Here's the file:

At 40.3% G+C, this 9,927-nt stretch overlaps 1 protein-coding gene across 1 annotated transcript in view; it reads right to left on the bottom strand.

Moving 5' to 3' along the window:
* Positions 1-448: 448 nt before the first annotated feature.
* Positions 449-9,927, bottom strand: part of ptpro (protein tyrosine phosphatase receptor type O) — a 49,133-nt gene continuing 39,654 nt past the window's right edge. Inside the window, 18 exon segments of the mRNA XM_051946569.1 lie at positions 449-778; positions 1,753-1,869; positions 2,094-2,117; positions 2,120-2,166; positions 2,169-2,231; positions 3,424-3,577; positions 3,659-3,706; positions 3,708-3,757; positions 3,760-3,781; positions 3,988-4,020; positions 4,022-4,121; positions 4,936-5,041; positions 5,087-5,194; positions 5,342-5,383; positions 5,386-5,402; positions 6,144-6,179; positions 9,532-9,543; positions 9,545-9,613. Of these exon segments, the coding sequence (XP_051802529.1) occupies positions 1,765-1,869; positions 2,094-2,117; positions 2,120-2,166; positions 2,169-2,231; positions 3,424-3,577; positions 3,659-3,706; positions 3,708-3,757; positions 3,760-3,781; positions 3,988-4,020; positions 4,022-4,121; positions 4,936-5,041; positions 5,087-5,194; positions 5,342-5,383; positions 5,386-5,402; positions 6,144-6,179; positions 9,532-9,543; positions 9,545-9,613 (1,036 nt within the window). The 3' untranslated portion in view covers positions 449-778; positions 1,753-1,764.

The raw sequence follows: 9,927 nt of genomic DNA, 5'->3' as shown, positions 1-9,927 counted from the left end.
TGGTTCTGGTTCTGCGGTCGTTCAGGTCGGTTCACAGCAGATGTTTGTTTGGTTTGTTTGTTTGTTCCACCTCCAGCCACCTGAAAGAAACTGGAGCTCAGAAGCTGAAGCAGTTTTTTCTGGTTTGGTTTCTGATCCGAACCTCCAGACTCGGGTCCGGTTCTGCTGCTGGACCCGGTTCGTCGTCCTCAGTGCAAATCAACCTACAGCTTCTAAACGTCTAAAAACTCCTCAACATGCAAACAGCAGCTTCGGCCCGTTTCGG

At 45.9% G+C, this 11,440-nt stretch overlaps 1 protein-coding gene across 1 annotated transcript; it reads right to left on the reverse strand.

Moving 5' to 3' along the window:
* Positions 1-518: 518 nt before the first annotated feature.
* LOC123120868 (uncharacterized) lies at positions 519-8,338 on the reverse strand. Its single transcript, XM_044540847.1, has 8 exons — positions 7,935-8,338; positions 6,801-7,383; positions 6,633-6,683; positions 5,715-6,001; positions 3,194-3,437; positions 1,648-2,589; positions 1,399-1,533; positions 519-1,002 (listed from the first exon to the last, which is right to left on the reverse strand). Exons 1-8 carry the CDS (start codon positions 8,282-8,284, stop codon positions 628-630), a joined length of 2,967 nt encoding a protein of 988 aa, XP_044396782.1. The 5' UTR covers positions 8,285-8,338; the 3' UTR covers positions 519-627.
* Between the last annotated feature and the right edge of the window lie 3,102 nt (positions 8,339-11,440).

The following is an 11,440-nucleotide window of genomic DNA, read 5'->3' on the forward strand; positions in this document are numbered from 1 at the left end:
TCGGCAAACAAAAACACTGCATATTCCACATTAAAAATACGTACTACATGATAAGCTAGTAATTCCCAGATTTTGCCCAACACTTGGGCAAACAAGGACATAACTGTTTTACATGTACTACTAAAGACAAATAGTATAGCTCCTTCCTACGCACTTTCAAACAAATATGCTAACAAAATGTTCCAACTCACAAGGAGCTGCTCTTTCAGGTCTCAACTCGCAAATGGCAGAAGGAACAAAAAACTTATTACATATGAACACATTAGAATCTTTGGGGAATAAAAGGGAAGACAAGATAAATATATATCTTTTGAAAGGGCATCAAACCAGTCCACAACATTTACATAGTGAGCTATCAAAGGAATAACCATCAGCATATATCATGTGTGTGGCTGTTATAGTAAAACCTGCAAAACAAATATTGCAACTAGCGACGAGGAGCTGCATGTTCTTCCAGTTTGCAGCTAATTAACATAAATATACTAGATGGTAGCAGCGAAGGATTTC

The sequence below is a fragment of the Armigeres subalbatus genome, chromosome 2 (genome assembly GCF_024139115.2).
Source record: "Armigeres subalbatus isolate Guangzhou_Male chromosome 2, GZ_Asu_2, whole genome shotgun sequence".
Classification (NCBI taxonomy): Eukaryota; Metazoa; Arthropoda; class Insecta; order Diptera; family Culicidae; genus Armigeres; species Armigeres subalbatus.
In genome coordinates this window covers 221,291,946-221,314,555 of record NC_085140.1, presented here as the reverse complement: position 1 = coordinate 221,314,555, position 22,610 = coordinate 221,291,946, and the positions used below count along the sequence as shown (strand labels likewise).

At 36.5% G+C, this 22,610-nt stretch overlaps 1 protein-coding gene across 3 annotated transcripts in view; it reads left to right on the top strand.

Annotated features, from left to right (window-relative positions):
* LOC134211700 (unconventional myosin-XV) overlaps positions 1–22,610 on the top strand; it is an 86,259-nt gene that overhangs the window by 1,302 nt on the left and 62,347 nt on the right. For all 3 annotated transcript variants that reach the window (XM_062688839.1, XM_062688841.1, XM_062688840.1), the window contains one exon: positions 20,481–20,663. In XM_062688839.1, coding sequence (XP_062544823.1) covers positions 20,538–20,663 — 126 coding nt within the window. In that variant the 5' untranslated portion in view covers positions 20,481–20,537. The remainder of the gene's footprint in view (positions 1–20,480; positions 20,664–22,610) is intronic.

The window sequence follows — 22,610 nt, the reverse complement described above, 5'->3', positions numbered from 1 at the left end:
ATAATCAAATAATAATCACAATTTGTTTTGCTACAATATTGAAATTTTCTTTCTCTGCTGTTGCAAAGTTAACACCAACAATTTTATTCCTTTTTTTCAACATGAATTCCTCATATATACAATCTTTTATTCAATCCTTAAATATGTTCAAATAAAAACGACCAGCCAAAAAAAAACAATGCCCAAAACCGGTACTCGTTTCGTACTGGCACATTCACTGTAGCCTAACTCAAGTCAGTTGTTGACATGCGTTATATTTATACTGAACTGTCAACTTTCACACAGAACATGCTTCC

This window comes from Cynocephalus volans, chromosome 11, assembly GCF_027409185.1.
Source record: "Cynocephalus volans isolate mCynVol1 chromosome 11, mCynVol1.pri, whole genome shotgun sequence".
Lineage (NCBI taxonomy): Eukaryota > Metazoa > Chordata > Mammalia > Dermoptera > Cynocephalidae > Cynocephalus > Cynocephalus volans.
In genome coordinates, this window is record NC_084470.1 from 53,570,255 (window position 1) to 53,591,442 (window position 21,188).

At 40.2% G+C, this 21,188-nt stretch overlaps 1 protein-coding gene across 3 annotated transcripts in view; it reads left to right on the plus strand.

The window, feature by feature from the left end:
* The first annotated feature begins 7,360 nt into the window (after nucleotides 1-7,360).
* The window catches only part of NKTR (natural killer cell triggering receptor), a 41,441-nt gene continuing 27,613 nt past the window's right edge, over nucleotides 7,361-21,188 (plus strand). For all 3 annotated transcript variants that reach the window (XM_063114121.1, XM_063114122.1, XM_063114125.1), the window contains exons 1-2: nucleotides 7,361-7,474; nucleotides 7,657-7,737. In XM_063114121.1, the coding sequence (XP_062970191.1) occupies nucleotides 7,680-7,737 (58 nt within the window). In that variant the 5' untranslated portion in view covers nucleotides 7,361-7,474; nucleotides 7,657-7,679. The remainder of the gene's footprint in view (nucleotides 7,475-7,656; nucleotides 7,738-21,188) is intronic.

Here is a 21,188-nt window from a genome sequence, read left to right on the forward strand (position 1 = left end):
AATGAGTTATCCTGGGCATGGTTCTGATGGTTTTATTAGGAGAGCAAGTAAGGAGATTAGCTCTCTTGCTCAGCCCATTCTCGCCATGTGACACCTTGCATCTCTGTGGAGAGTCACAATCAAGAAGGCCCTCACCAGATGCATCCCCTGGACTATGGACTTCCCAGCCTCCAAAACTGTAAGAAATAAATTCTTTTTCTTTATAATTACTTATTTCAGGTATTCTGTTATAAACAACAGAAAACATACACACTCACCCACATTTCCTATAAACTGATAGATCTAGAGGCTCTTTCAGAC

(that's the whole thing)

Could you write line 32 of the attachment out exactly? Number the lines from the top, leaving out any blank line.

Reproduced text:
AATGAGTTATCCTGGGCATGGTTCTGATGGTTTTATTAGGAGAGCAAGTAAGGAGATTAGCTCTCTTGCTCAGCCCATTCTCGCCATGTGACACCTTGCATCTCTGTGGAGAGTCACAATCAAGAAGGCCCTCACCAGATGCATCCCCTGGACTATGGACTTCCCAGCCTCCAAAACTGTAAGAAATAAATTCTTTTTCTTTATAATTACTTATTTCAGGTATTCTGTTATAAACAACAGAAAACATACACACTCACCCACATTTCCTATAAACTGATAGATCTAGAGGCTCTTTCAGAC